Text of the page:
Tomahawk steak is gaining popularity as more people discover how delicious this unique cut can be. If you’re new to the table, you might be wondering: what part of the cow is tomahawk steak, and what makes it taste so good? We’re here to fill in the blanks.
What Part of the Cow is Tomahawk Steak?
Tomahawk steak is another term for a ribeye that still has at least 5 inches of bone attached. It comes from the rib primal, in the upper middle section of the steer. The meat should be tender and well-marbled, with premium beef flavor.
About Tomahawk Steak
The tomahawk steak can be difficult to find in regular supermarkets, especially if you live in a rural area. However, it’s becoming ubiquitous on restaurant menus, owing to its impressive appearance.
This cut is large and round to oblong in shape, but its claim to fame is the sizable bone that protrudes from one end. This gives the steak the appearance of an ax or tomahawk, which is where it gets its name.
Tomahawk steaks are usually cut at least 2 inches thick. It’s difficult to get them any thinner, but since the meat is at its best when served medium-rare, that shouldn’t be an issue.
What Part of the Cow is Tomahawk Steak?
The steak is cut from the rib primal. This portion of the steer is located toward the middle, along the spine—or, more precisely, the rib cage.
The meat in this section of the cow doesn’t get a great deal of exercise. As such, the meat is well-marbled and tender. If you’ve ever eaten a ribeye or a cut of prime rib, you’ll know what we’re talking about.
In essence, the tomahawk is a ribeye—albeit one that still has the bone attached. That’s the difference between the two cuts. The taste and texture should be similar, except that the bone imbues the meat with an extra punch of beef flavor.
Best Way To Prepare Tomahawk Steak
When you invest in a superb piece of meat like this, the last thing you want is to dry it out. Grilling or searing over high heat, or running it under the broiler, are your best bets.
Personally, we prefer to grill tomahawk steak whenever possible. There’s no substitute for meat that’s cooked over an open flame. That said, if your grilling grate isn’t large enough to accommodate the cut, the broiler will work in a pinch.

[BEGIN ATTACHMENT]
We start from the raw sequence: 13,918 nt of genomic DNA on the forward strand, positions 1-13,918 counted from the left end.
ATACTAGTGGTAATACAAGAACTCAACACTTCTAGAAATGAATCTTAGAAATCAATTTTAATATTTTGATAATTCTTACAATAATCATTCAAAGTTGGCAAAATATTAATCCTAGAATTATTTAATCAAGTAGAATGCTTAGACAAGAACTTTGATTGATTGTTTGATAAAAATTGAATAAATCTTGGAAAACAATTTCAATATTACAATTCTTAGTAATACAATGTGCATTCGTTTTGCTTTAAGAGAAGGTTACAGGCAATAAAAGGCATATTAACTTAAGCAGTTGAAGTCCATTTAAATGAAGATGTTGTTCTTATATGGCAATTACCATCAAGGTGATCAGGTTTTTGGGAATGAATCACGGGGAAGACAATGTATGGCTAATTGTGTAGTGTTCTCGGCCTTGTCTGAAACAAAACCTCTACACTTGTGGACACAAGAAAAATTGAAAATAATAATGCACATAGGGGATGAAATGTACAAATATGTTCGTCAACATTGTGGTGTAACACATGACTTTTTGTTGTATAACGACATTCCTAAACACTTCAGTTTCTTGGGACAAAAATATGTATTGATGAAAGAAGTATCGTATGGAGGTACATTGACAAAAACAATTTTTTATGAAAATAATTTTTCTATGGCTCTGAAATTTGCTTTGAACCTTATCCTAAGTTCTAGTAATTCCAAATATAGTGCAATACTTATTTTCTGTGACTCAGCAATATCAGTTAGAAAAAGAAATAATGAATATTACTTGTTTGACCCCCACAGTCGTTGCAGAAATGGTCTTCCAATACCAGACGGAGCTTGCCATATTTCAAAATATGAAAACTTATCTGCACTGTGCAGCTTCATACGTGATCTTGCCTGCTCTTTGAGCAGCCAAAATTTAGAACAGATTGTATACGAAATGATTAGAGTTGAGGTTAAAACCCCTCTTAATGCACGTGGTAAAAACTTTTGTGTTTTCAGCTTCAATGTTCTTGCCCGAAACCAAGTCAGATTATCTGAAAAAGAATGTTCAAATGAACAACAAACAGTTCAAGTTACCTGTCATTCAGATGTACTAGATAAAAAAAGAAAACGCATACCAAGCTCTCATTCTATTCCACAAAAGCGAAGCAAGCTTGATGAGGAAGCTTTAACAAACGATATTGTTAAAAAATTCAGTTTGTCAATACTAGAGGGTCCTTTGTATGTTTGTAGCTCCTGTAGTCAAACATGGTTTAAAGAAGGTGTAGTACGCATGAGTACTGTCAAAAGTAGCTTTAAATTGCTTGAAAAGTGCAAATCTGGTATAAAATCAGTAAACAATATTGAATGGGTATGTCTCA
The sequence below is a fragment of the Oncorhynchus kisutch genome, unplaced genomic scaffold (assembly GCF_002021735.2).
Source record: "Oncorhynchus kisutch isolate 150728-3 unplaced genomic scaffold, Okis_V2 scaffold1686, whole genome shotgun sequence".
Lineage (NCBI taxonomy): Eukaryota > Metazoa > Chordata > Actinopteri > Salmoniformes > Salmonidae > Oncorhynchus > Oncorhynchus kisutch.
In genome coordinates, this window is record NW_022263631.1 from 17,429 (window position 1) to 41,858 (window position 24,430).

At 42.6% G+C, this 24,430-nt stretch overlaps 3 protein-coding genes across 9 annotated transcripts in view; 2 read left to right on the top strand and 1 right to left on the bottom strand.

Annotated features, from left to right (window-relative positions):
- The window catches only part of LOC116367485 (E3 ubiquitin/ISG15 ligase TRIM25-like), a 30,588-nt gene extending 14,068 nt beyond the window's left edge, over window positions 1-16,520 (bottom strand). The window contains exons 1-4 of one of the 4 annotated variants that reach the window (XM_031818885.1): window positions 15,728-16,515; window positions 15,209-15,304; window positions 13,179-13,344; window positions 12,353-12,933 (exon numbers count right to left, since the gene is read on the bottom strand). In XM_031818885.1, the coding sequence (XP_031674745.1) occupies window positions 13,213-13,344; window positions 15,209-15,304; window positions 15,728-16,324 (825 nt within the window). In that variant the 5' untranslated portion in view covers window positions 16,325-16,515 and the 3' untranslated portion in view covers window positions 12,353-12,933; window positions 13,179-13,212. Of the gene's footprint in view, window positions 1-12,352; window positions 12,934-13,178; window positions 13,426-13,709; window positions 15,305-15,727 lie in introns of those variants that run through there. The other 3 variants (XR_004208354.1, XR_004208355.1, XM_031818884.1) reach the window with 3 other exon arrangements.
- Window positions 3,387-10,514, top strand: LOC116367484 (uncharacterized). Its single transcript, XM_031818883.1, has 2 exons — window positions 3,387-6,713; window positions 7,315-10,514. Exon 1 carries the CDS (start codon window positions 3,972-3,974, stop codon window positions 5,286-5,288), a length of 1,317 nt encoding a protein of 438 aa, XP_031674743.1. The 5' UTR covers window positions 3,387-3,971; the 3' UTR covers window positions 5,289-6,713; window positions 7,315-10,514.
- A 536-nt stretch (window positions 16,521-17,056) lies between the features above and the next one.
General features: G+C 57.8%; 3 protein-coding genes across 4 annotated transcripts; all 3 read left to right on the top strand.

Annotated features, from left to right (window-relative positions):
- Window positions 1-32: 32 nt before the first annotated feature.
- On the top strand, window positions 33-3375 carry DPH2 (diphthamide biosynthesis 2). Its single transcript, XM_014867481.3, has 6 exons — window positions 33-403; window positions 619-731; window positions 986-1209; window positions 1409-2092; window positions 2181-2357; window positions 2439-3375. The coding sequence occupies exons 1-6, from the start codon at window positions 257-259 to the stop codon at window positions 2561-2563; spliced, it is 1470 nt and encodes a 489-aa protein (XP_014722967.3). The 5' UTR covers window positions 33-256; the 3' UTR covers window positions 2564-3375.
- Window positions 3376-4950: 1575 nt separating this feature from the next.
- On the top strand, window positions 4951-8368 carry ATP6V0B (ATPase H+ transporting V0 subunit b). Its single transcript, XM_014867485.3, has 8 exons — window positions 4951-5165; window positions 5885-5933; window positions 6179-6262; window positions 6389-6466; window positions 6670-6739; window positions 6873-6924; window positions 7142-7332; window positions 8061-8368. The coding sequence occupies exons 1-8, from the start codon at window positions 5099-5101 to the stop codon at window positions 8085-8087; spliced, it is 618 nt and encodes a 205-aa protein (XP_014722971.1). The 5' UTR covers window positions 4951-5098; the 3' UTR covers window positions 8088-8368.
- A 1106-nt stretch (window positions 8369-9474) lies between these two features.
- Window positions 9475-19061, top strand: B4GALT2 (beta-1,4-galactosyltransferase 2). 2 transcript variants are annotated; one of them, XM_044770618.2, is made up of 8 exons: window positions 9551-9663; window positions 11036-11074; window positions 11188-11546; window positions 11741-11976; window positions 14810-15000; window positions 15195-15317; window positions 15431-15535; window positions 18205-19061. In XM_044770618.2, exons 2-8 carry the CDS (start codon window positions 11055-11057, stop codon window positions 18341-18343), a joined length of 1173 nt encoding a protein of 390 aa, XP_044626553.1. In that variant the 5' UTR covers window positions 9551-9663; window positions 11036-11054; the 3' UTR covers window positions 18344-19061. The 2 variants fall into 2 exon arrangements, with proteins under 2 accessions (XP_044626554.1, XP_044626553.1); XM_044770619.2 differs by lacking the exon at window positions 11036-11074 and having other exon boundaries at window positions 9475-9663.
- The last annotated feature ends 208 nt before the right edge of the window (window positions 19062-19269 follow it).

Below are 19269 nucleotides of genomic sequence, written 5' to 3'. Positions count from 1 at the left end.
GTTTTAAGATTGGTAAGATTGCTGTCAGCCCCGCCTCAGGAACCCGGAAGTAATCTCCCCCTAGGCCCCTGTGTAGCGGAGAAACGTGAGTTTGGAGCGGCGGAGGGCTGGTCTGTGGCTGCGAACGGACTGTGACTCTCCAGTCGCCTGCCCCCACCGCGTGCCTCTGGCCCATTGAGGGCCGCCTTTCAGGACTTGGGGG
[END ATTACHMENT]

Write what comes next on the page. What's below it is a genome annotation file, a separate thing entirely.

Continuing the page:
What’s The Difference Between Tomahawk and Cowboy Steak?
In order to be classified as a tomahawk steak, the ribeye has to include at least 5 inches of exposed rib bone. The butcher will “french,” or trim, the bone to remove any excess meat or fat to make it look more appealing.
A cowboy steak is another term for a ribeye that contains a segment of the rib bone. The only difference between cowboy steak and tomahawk steak is that the tomahawk’s bone is larger. The steak itself might be a bit bigger too, but not necessarily.
Since there’s less bone on a cowboy steak, some grilling aficionados think it’s a better deal. After all, these steaks are sold at a per-pound price, so when a lot of the weight is tied up in an inedible bone, you’re getting less bang for your buck.
Is Tomahawk Steak Expensive?
You can expect to drop a fair amount of cash if you want to enjoy a tomahawk steak. High-end restaurants have been known to attach $100 price tags to these cuts. To be fair, it’s possible for two people to split a tomahawk, but that’s still a steep price.
Why is it so expensive? There are several reasons. First of all, the steak has a singularly impressive appearance. You’re essentially paying for the “wow” factor of a gorgeously presented steak.
Second, the bone does enhance the flavor of the meat. That’s true of most bone-in cuts, but since ribeye is such a delicious steak anyway, this is a classic case of gilding the lily—in other words, just more of a good thing.